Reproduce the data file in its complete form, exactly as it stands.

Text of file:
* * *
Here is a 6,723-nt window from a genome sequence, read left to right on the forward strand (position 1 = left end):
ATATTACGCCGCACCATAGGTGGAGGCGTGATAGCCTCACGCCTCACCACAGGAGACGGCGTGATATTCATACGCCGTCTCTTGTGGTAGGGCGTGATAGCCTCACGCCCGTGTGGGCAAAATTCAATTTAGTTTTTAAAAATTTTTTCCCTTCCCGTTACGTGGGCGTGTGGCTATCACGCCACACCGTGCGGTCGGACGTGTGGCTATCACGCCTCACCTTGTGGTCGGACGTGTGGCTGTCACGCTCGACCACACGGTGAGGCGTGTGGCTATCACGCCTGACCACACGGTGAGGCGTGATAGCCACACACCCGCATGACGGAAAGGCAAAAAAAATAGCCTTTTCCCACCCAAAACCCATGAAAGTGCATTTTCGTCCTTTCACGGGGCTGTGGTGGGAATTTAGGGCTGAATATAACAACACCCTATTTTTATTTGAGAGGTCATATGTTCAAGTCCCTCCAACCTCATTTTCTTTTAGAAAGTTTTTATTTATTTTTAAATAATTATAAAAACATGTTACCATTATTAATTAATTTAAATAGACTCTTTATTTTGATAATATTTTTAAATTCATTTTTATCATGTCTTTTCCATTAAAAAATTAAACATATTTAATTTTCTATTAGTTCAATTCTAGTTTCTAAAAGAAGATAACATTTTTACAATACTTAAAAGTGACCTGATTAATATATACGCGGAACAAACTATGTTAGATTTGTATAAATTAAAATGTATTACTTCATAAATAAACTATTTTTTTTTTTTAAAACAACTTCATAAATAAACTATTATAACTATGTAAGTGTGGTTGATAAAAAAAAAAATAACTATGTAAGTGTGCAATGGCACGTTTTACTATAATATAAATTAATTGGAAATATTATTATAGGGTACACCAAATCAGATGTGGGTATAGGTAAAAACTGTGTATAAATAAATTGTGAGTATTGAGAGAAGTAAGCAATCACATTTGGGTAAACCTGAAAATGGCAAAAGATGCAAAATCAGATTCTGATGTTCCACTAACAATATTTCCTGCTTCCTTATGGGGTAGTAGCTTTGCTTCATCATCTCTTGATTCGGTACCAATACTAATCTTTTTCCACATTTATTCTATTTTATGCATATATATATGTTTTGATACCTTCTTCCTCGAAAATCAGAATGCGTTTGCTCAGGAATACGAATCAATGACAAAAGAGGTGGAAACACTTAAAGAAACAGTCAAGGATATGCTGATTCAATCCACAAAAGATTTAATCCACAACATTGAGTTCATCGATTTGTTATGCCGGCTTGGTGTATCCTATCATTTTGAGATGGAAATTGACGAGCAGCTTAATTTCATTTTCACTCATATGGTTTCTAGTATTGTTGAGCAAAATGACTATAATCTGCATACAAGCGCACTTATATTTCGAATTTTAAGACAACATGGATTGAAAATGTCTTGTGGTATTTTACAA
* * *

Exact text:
Here is a 6,723-nt window from a genome sequence, read left to right on the forward strand (position 1 = left end):
ATATTACGCCGCACCATAGGTGGAGGCGTGATAGCCTCACGCCTCACCACAGGAGACGGCGTGATATTCATACGCCGTCTCTTGTGGTAGGGCGTGATAGCCTCACGCCCGTGTGGGCAAAATTCAATTTAGTTTTTAAAAATTTTTTCCCTTCCCGTTACGTGGGCGTGTGGCTATCACGCCACACCGTGCGGTCGGACGTGTGGCTATCACGCCTCACCTTGTGGTCGGACGTGTGGCTGTCACGCTCGACCACACGGTGAGGCGTGTGGCTATCACGCCTGACCACACGGTGAGGCGTGATAGCCACACACCCGCATGACGGAAAGGCAAAAAAAATAGCCTTTTCCCACCCAAAACCCATGAAAGTGCATTTTCGTCCTTTCACGGGGCTGTGGTGGGAATTTAGGGCTGAATATAACAACACCCTATTTTTATTTGAGAGGTCATATGTTCAAGTCCCTCCAACCTCATTTTCTTTTAGAAAGTTTTTATTTATTTTTAAATAATTATAAAAACATGTTACCATTATTAATTAATTTAAATAGACTCTTTATTTTGATAATATTTTTAAATTCATTTTTATCATGTCTTTTCCATTAAAAAATTAAACATATTTAATTTTCTATTAGTTCAATTCTAGTTTCTAAAAGAAGATAACATTTTTACAATACTTAAAAGTGACCTGATTAATATATACGCGGAACAAACTATGTTAGATTTGTATAAATTAAAATGTATTACTTCATAAATAAACTATTTTTTTTTTTTAAAACAACTTCATAAATAAACTATTATAACTATGTAAGTGTGGTTGATAAAAAAAAAAATAACTATGTAAGTGTGCAATGGCACGTTTTACTATAATATAAATTAATTGGAAATATTATTATAGGGTACACCAAATCAGATGTGGGTATAGGTAAAAACTGTGTATAAATAAATTGTGAGTATTGAGAGAAGTAAGCAATCACATTTGGGTAAACCTGAAAATGGCAAAAGATGCAAAATCAGATTCTGATGTTCCACTAACAATATTTCCTGCTTCCTTATGGGGTAGTAGCTTTGCTTCATCATCTCTTGATTCGGTACCAATACTAATCTTTTTCCACATTTATTCTATTTTATGCATATATATATGTTTTGATACCTTCTTCCTCGAAAATCAGAATGCGTTTGCTCAGGAATACGAATCAATGACAAAAGAGGTGGAAACACTTAAAGAAACAGTCAAGGATATGCTGATTCAATCCACAAAAGATTTAATCCACAACATTGAGTTCATCGATTTGTTATGCCGGCTTGGTGTATCCTATCATTTTGAGATGGAAATTGACGAGCAGCTTAATTTCATTTTCACTCATATGGTTTCTAGTATTGTTGAGCAAAATGACTATAATCTGCATACAAGCGCACTTATATTTCGAATTTTAAGACAACATGGATTGAAAATGTCTTGTGGTATTTTACAA